Boise Fire says people shouldn’t use pool toys on the Boise River

Inflatable unicorns and swans may look cool to float on the Boise River, but Boise Fire says floaties like those can put your life at risk.

BOISE, Idaho — All kinds of floatation devices can be seen floating the Boise River, from 6-man rafts, inner tubes, air mattresses, and inflatable swans.

It’s the last two that are a big concern for both floaters and Boise Fire, especially after a very busy weekend for water rescues.

Boise Fire officials explained to KTVB what would be a suitable raft for the Boise River and what should be left at the pool.

Battalion Chief Jim Gross says that inflatables multiple chambers for air and thick fabric are best to float the Boise River with.

Gross says pool toys typically one have one main chamber for air, and if that pops or leaks air, there won’t be much air left in the rest of the inflatable left to keep people afloat.

River rafts, on the other hand, have multiple chambers to fill with air and have a mesh bottom. Gross says these are safer because if one section were to lose air, the raft could still keep you afloat until you reach the shore. A thicker material in the raft is also harder to be punctured by rocks or branches when floating the river.

He adds that the mesh bottom allows the water current to move through the raft better, which lets people get back into the raft easier if someone was to fall out of it.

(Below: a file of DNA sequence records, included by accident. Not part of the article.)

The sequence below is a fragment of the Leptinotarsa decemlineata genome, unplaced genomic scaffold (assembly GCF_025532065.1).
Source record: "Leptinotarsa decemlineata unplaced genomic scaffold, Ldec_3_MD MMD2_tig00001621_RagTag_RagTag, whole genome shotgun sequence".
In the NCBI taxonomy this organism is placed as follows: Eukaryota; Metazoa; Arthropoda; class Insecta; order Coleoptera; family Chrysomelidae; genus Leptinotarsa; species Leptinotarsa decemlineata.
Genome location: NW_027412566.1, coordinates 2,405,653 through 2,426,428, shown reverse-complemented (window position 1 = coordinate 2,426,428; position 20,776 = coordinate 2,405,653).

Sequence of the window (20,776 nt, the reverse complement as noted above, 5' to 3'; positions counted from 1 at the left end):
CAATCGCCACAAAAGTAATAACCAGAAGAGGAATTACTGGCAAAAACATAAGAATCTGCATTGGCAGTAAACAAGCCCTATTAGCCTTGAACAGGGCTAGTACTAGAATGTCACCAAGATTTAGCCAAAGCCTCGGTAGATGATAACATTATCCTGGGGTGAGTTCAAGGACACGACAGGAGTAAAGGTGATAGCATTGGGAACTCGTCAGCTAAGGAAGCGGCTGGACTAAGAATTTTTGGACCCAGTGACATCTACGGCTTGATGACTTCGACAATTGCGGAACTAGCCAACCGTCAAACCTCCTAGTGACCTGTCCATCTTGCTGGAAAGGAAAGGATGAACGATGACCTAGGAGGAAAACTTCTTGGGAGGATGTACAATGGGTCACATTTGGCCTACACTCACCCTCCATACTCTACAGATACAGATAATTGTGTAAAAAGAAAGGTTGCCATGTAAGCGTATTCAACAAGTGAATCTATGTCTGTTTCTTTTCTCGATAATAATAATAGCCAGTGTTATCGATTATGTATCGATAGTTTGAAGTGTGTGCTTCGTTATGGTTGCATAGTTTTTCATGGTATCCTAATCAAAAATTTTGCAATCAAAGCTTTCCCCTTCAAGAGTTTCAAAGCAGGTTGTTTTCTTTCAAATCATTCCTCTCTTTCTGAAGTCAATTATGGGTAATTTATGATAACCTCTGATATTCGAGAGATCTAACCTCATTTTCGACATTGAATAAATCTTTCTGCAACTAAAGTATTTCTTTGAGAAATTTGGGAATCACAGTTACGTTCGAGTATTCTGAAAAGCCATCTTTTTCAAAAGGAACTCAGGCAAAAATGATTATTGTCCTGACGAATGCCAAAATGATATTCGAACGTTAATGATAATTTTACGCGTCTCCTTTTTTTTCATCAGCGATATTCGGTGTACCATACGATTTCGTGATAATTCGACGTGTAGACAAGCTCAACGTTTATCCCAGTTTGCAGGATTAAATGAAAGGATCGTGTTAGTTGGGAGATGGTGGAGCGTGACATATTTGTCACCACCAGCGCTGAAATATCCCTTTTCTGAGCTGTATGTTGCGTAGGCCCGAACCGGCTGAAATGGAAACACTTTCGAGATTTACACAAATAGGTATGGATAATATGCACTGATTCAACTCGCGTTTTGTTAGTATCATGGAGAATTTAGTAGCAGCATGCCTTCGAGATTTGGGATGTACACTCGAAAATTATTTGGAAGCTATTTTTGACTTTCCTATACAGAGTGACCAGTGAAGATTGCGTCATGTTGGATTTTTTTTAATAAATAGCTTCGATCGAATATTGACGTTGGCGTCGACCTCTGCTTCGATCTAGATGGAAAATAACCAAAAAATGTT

MORE: Boise Fire says they have rescued an ‘abnormally high number’ of floaters from Boise River already

Gross says that much of the debris along the Boise River are pool toys that popped while people were floating down the river, so make sure to use appropriate rafts and inflatables when on the Boise River and not pool toys.

Other safety tips for the river also include wearing a life jacket and water shoes. Life jackets are required for anyone under 14 years old. Water shoes also help people get a better grip on slippery rocks when they need to get out of the river.

Boise Fire also says not to tie floats together because one whole group can get caught on something or get stuck if one person in the group does.

Alcohol is also never permitted on the Boise River.

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Mike Hunter

Mike is the owner of the local pool shop. He's been in the business for over 20 years and knows everything there is to know about pools. He's always happy to help his customers with whatever they need, whether it's advice on pool maintenance or choosing the right chemicals. He's also a bit of a pool expert, and is always happy to share his knowledge with anyone who's interested.

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